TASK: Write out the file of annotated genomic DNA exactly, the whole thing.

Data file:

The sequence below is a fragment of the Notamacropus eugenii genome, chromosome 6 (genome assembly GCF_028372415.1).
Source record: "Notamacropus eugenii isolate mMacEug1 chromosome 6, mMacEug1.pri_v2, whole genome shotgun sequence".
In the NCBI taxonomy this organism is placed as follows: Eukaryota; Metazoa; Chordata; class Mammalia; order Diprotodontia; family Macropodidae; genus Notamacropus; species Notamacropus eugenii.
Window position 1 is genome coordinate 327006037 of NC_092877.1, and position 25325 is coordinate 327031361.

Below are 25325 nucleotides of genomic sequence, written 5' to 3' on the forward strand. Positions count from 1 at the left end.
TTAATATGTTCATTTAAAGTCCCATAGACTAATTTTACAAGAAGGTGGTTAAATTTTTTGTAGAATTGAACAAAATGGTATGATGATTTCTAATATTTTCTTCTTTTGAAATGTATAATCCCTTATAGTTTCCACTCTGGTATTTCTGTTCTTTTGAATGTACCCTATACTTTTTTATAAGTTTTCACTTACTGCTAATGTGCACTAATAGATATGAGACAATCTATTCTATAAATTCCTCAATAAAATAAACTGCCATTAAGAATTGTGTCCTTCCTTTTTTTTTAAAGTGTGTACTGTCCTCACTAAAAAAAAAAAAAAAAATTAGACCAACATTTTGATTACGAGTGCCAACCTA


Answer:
The sequence below is a fragment of the Notamacropus eugenii genome, chromosome 6 (genome assembly GCF_028372415.1).
Source record: "Notamacropus eugenii isolate mMacEug1 chromosome 6, mMacEug1.pri_v2, whole genome shotgun sequence".
In the NCBI taxonomy this organism is placed as follows: Eukaryota; Metazoa; Chordata; class Mammalia; order Diprotodontia; family Macropodidae; genus Notamacropus; species Notamacropus eugenii.
Window position 1 is genome coordinate 327006037 of NC_092877.1, and position 25325 is coordinate 327031361.

Below are 25325 nucleotides of genomic sequence, written 5' to 3' on the forward strand. Positions count from 1 at the left end.
TTAATATGTTCATTTAAAGTCCCATAGACTAATTTTACAAGAAGGTGGTTAAATTTTTTGTAGAATTGAACAAAATGGTATGATGATTTCTAATATTTTCTTCTTTTGAAATGTATAATCCCTTATAGTTTCCACTCTGGTATTTCTGTTCTTTTGAATGTACCCTATACTTTTTTATAAGTTTTCACTTACTGCTAATGTGCACTAATAGATATGAGACAATCTATTCTATAAATTCCTCAATAAAATAAACTGCCATTAAGAATTGTGTCCTTCCTTTTTTTTTAAAGTGTGTACTGTCCTCACTAAAAAAAAAAAAAAAAATTAGACCAACATTTTGATTACGAGTGCCAACCTA